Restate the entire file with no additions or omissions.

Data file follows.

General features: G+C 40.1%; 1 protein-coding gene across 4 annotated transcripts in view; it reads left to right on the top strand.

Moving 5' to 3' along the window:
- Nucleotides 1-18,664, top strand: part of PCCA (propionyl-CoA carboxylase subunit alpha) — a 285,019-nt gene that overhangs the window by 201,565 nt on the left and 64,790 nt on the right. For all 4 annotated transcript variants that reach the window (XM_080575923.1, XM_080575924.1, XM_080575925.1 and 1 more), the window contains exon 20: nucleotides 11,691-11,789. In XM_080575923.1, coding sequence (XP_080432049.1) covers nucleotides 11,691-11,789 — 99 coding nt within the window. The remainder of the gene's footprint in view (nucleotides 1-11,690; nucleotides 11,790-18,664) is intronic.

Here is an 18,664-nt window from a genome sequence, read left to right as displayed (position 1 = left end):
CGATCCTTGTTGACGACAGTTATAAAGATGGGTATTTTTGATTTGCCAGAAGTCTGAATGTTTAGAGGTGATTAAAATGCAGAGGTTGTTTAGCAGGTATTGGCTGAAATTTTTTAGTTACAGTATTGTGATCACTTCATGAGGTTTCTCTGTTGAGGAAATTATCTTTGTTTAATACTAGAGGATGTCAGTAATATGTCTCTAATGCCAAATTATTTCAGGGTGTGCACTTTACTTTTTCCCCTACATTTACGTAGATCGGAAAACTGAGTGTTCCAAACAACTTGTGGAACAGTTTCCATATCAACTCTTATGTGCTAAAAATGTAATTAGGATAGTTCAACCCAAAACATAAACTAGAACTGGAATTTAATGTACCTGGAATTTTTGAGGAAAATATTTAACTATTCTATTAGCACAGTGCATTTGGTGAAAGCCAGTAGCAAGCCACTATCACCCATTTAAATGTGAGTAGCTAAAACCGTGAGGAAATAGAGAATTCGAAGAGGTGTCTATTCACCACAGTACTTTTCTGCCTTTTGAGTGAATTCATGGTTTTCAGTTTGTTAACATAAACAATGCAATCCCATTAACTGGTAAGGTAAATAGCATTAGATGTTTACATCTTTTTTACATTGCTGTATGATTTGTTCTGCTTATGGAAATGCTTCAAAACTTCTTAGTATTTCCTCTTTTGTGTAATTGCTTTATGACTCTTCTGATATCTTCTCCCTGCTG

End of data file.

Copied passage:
General features: G+C 40.1%; 1 protein-coding gene across 4 annotated transcripts in view; it reads left to right on the top strand.

Moving 5' to 3' along the window:
- Nucleotides 1-18,664, top strand: part of PCCA (propionyl-CoA carboxylase subunit alpha) — a 285,019-nt gene that overhangs the window by 201,565 nt on the left and 64,790 nt on the right. For all 4 annotated transcript variants that reach the window (XM_080575923.1, XM_080575924.1, XM_080575925.1 and 1 more), the window contains exon 20: nucleotides 11,691-11,789. In XM_080575923.1, coding sequence (XP_080432049.1) covers nucleotides 11,691-11,789 — 99 coding nt within the window. The remainder of the gene's footprint in view (nucleotides 1-11,690; nucleotides 11,790-18,664) is intronic.

Here is an 18,664-nt window from a genome sequence, read left to right as displayed (position 1 = left end):
CGATCCTTGTTGACGACAGTTATAAAGATGGGTATTTTTGATTTGCCAGAAGTCTGAATGTTTAGAGGTGATTAAAATGCAGAGGTTGTTTAGCAGGTATTGGCTGAAATTTTTTAGTTACAGTATTGTGATCACTTCATGAGGTTTCTCTGTTGAGGAAATTATCTTTGTTTAATACTAGAGGATGTCAGTAATATGTCTCTAATGCCAAATTATTTCAGGGTGTGCACTTTACTTTTTCCCCTACATTTACGTAGATCGGAAAACTGAGTGTTCCAAACAACTTGTGGAACAGTTTCCATATCAACTCTTATGTGCTAAAAATGTAATTAGGATAGTTCAACCCAAAACATAAACTAGAACTGGAATTTAATGTACCTGGAATTTTTGAGGAAAATATTTAACTATTCTATTAGCACAGTGCATTTGGTGAAAGCCAGTAGCAAGCCACTATCACCCATTTAAATGTGAGTAGCTAAAACCGTGAGGAAATAGAGAATTCGAAGAGGTGTCTATTCACCACAGTACTTTTCTGCCTTTTGAGTGAATTCATGGTTTTCAGTTTGTTAACATAAACAATGCAATCCCATTAACTGGTAAGGTAAATAGCATTAGATGTTTACATCTTTTTTACATTGCTGTATGATTTGTTCTGCTTATGGAAATGCTTCAAAACTTCTTAGTATTTCCTCTTTTGTGTAATTGCTTTATGACTCTTCTGATATCTTCTCCCTGCTG